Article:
A cross-cultural study of family functioning

Rhode Island Hospital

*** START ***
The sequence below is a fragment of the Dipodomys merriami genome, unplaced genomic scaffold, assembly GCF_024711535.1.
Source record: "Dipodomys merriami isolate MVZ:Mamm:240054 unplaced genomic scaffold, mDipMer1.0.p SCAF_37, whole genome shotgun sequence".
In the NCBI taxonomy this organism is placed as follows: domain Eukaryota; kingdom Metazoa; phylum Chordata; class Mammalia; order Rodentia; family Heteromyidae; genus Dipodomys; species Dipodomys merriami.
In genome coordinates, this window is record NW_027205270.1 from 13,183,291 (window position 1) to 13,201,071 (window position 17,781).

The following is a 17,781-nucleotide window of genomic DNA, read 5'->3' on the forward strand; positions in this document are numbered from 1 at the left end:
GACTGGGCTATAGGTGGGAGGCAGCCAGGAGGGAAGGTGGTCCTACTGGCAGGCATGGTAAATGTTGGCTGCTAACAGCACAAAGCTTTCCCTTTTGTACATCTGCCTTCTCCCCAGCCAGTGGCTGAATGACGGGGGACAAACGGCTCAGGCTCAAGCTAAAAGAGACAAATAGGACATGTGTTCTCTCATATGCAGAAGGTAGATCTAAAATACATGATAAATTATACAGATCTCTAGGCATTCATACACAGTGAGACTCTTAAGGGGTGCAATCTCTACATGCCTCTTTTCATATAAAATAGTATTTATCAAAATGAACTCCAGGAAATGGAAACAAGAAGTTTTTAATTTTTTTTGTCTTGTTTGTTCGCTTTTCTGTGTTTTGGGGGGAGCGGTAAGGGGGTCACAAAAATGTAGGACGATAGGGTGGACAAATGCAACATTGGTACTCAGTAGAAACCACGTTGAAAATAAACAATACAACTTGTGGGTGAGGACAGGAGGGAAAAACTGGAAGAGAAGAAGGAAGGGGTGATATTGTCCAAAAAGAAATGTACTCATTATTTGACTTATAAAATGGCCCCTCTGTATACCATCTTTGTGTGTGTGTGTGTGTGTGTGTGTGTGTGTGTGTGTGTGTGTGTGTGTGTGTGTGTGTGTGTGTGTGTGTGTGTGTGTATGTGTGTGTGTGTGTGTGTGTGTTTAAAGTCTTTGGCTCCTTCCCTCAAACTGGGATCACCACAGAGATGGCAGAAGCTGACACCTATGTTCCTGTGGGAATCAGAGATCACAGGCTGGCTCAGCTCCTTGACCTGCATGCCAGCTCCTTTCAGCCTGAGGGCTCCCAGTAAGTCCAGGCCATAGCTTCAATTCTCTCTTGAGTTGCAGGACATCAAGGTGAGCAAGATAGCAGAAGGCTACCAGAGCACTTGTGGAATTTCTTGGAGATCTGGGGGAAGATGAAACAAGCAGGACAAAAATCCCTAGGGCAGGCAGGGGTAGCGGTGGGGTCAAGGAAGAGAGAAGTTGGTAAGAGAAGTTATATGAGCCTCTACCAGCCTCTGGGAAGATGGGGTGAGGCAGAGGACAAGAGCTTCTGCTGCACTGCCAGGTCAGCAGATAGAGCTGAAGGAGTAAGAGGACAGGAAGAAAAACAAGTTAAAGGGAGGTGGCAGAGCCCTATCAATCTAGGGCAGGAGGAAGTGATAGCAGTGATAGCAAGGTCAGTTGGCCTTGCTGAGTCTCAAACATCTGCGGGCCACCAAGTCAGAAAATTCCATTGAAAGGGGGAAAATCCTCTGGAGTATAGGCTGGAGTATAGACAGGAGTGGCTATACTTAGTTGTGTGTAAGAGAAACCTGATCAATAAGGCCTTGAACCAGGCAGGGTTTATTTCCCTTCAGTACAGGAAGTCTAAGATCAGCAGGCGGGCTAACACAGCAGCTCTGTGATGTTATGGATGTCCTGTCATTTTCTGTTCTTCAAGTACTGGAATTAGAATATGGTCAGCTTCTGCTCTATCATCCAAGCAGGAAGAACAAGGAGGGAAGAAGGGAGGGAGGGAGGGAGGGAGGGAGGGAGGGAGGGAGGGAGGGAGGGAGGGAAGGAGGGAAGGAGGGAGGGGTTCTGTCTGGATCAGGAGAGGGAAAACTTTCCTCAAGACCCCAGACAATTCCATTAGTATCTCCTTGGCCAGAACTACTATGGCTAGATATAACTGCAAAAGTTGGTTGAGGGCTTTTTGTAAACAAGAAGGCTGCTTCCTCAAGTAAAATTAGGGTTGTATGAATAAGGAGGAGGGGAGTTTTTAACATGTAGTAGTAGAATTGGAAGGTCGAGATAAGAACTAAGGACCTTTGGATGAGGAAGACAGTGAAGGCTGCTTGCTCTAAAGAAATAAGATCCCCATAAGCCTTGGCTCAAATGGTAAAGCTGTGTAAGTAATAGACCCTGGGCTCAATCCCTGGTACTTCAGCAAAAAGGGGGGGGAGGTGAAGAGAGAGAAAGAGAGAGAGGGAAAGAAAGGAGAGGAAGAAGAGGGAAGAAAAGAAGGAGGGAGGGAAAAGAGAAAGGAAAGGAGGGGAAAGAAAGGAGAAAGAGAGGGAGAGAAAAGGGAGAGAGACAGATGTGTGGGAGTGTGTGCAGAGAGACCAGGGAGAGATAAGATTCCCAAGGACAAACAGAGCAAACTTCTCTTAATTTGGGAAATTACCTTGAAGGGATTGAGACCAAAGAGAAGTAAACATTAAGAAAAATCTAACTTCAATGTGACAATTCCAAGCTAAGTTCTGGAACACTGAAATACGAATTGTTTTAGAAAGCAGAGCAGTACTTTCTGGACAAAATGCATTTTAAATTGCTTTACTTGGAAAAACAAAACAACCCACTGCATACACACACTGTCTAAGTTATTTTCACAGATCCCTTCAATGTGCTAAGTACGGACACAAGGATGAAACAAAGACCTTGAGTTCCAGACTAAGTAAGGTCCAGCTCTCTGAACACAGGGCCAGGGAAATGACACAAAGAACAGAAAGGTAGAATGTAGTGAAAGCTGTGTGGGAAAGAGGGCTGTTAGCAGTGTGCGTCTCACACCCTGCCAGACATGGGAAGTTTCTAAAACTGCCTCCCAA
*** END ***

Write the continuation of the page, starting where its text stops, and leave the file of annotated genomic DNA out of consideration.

Contemporary Family Therapy 09/1990; 12(5):439-454. DOI: 10.1007/BF00891712